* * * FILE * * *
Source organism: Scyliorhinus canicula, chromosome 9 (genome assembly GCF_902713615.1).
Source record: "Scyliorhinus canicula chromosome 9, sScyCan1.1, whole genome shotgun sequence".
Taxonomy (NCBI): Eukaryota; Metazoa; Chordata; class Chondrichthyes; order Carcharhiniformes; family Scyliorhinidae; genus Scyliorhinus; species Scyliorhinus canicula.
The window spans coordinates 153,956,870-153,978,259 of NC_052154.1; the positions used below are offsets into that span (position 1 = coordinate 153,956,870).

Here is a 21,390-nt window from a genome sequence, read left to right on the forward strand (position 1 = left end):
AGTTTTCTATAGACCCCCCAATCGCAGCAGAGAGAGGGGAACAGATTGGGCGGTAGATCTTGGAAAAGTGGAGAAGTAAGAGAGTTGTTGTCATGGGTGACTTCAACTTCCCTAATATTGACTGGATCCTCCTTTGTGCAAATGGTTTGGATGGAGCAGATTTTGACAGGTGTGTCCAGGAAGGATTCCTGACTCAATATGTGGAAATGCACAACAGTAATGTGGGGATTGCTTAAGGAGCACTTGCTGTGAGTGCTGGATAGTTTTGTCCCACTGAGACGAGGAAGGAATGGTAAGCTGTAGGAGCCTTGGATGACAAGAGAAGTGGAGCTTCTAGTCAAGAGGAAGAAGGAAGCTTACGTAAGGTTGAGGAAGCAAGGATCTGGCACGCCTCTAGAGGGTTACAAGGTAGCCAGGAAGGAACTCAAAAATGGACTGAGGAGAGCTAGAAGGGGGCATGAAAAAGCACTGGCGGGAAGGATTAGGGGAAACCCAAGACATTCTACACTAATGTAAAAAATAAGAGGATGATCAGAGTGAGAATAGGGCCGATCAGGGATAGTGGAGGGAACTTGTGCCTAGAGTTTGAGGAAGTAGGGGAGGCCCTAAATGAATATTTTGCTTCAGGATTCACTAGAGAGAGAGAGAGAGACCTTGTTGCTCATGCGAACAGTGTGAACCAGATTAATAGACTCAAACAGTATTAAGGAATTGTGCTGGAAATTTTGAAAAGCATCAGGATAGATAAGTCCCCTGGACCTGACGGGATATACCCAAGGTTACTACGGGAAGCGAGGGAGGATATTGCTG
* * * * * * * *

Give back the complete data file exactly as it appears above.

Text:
Source organism: Scyliorhinus canicula, chromosome 9 (genome assembly GCF_902713615.1).
Source record: "Scyliorhinus canicula chromosome 9, sScyCan1.1, whole genome shotgun sequence".
Taxonomy (NCBI): Eukaryota; Metazoa; Chordata; class Chondrichthyes; order Carcharhiniformes; family Scyliorhinidae; genus Scyliorhinus; species Scyliorhinus canicula.
The window spans coordinates 153,956,870-153,978,259 of NC_052154.1; the positions used below are offsets into that span (position 1 = coordinate 153,956,870).

Here is a 21,390-nt window from a genome sequence, read left to right on the forward strand (position 1 = left end):
AGTTTTCTATAGACCCCCCAATCGCAGCAGAGAGAGGGGAACAGATTGGGCGGTAGATCTTGGAAAAGTGGAGAAGTAAGAGAGTTGTTGTCATGGGTGACTTCAACTTCCCTAATATTGACTGGATCCTCCTTTGTGCAAATGGTTTGGATGGAGCAGATTTTGACAGGTGTGTCCAGGAAGGATTCCTGACTCAATATGTGGAAATGCACAACAGTAATGTGGGGATTGCTTAAGGAGCACTTGCTGTGAGTGCTGGATAGTTTTGTCCCACTGAGACGAGGAAGGAATGGTAAGCTGTAGGAGCCTTGGATGACAAGAGAAGTGGAGCTTCTAGTCAAGAGGAAGAAGGAAGCTTACGTAAGGTTGAGGAAGCAAGGATCTGGCACGCCTCTAGAGGGTTACAAGGTAGCCAGGAAGGAACTCAAAAATGGACTGAGGAGAGCTAGAAGGGGGCATGAAAAAGCACTGGCGGGAAGGATTAGGGGAAACCCAAGACATTCTACACTAATGTAAAAAATAAGAGGATGATCAGAGTGAGAATAGGGCCGATCAGGGATAGTGGAGGGAACTTGTGCCTAGAGTTTGAGGAAGTAGGGGAGGCCCTAAATGAATATTTTGCTTCAGGATTCACTAGAGAGAGAGAGAGAGACCTTGTTGCTCATGCGAACAGTGTGAACCAGATTAATAGACTCAAACAGTATTAAGGAATTGTGCTGGAAATTTTGAAAAGCATCAGGATAGATAAGTCCCCTGGACCTGACGGGATATACCCAAGGTTACTACGGGAAGCGAGGGAGGATATTGCTG